Knitted and woven fabrics are created from yarns. The way the yarns are arranged in the knit or weave depends on the style of garment being made, the use of the garment (once a week or once in a lifetime), what the customer’s expectations are for the garment’s performance (does it need to impress by being silky and shiny or to wick moisture from your skin during exercise?), the fit of the garment (close and slinky or structured and tailored), plus the care and durability of the garment over time. Some woven structures are soft and supple, and some are full and stiff. Some knits are smooth and thin, and others are thick and textured.
Dyeing and Printing
Dyed yarns can make up fabrics, but some fabrics are dyed and/or printed after being woven or knitted. Dyeing a yarn or fabric means that the color will penetrate into the depths of the yarn which usually ensures that the color may fade but will not wear off. Printing may also penetrate into the yarns but is primarily a surface treatment and may wear off in poorer quality apparel. The order in which these steps are executed depends on the quality level chosen for the textile and the finished garment as well as the types of dyeing or printing methods used.
Yarn,fabric and garment finishing
Yarns, fabrics and garments may then be finished with a variety of methods both mechanical and chemical to further ensure their capacity to satisfy the retail customer. A mechanical finish might enhance a fabric’s fluffy softness; a chemical finish might allow it to be flame retardant. Mechanical and chemical finishes may also be done after the fabric is sewn into apparel and may also be executed by hand as in the case of distressing jeans.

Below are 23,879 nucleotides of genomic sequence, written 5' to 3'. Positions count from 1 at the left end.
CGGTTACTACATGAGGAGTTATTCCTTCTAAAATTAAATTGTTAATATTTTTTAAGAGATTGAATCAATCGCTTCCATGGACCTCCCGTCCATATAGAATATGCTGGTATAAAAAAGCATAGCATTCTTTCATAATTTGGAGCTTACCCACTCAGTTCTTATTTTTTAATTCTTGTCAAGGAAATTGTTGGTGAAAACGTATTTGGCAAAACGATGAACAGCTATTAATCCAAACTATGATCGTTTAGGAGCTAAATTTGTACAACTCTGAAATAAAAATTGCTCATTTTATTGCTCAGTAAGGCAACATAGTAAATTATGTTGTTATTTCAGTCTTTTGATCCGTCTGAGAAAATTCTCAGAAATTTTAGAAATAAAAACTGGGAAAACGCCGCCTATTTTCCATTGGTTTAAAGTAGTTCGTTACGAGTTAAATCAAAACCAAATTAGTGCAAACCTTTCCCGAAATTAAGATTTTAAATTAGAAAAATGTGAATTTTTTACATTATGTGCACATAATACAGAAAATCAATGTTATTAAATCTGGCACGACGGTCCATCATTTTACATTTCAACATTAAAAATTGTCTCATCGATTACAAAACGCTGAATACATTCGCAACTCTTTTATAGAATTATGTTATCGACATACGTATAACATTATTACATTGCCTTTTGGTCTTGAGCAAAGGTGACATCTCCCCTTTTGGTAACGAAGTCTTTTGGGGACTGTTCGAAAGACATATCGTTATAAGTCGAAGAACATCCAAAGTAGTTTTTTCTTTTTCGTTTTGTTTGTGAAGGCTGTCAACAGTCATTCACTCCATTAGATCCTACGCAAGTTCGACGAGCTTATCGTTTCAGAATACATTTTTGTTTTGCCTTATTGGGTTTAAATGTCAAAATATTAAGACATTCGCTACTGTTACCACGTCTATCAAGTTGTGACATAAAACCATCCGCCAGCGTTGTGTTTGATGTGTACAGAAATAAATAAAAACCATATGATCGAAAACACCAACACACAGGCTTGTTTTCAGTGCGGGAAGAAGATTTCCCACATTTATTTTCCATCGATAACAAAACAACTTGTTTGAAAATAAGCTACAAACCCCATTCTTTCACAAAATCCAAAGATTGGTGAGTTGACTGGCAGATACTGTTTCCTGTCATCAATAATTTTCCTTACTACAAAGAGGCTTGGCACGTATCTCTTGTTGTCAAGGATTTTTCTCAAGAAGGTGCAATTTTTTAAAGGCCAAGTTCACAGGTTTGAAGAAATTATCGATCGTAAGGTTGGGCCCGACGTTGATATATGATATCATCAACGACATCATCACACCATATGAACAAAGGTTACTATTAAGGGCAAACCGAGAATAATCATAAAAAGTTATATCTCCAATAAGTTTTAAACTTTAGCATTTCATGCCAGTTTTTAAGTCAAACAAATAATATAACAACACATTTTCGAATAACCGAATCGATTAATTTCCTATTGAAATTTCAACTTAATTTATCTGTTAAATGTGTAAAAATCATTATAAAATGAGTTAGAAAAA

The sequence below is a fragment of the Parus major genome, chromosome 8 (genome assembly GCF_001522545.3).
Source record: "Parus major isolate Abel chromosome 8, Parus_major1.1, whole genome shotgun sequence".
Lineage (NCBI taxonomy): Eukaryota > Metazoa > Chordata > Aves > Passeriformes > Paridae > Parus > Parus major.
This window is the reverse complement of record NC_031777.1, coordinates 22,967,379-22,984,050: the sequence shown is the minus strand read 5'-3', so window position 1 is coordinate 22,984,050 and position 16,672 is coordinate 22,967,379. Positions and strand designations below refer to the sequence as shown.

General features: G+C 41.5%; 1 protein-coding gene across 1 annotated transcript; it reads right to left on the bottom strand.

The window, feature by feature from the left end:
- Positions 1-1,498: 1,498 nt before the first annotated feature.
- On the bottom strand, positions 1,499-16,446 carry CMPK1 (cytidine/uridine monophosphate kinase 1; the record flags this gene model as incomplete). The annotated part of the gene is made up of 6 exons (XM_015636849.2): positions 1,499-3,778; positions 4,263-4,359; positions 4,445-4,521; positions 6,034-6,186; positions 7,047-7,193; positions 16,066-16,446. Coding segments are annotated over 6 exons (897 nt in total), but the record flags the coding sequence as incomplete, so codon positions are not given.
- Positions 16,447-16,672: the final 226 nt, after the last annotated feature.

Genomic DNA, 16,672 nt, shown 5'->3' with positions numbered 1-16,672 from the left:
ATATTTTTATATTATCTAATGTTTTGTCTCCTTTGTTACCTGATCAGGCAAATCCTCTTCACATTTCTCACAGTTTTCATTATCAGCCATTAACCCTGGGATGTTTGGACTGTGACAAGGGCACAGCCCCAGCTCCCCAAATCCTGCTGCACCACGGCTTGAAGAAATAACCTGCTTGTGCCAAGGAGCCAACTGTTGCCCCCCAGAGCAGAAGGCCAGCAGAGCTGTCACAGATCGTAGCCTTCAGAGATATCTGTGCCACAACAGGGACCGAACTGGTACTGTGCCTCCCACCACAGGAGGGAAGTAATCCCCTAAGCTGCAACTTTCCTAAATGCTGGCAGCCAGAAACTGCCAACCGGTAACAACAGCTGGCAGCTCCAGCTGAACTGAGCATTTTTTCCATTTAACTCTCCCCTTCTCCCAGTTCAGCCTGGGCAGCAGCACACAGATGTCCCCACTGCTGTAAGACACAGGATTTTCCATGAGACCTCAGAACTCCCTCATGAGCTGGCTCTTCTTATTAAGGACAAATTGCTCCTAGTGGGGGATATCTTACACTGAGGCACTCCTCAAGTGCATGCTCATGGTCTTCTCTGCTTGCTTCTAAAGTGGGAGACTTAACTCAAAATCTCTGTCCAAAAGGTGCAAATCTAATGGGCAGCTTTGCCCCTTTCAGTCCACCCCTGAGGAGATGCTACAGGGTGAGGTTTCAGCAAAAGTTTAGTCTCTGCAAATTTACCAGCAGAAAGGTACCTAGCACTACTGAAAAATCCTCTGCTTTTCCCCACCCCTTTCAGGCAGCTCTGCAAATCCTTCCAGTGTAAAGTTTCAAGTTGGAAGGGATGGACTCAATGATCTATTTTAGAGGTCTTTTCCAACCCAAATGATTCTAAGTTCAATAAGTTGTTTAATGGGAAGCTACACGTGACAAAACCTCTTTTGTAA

Once the knit or woven fabric is prepared to be sewn, apparel construction begins. Many factors influence the chosen methods of construction, how the interior of the garment is finished, and any decorative construction details. Most important among these factors are the opinions and attitudes of the customer. These factors also include the amount of money necessary to pay for the materials used to accomplish those methods, finishes, and details, how long it will take to complete them, what machinery is available to make them, and if the machine operators have been or can be trained to complete them efficiently. Designers who are trained in all the possible methods, finishes, and details available to them can confidently choose what satisfies the customer as well as their own goals.
Mary Ruth, Owner of United Sewing and Design has over 30 years experience in the manufacturing of products by sewing and is author of “Industry Sewing Construction Methods” http://amzn.to/2yMxMmk. Her focus is on design, entrepreneurship; social enterprise; the connections between the environment, the apparel industry, and manufacturing; and how owners can leverage artistic methods to benefit their business.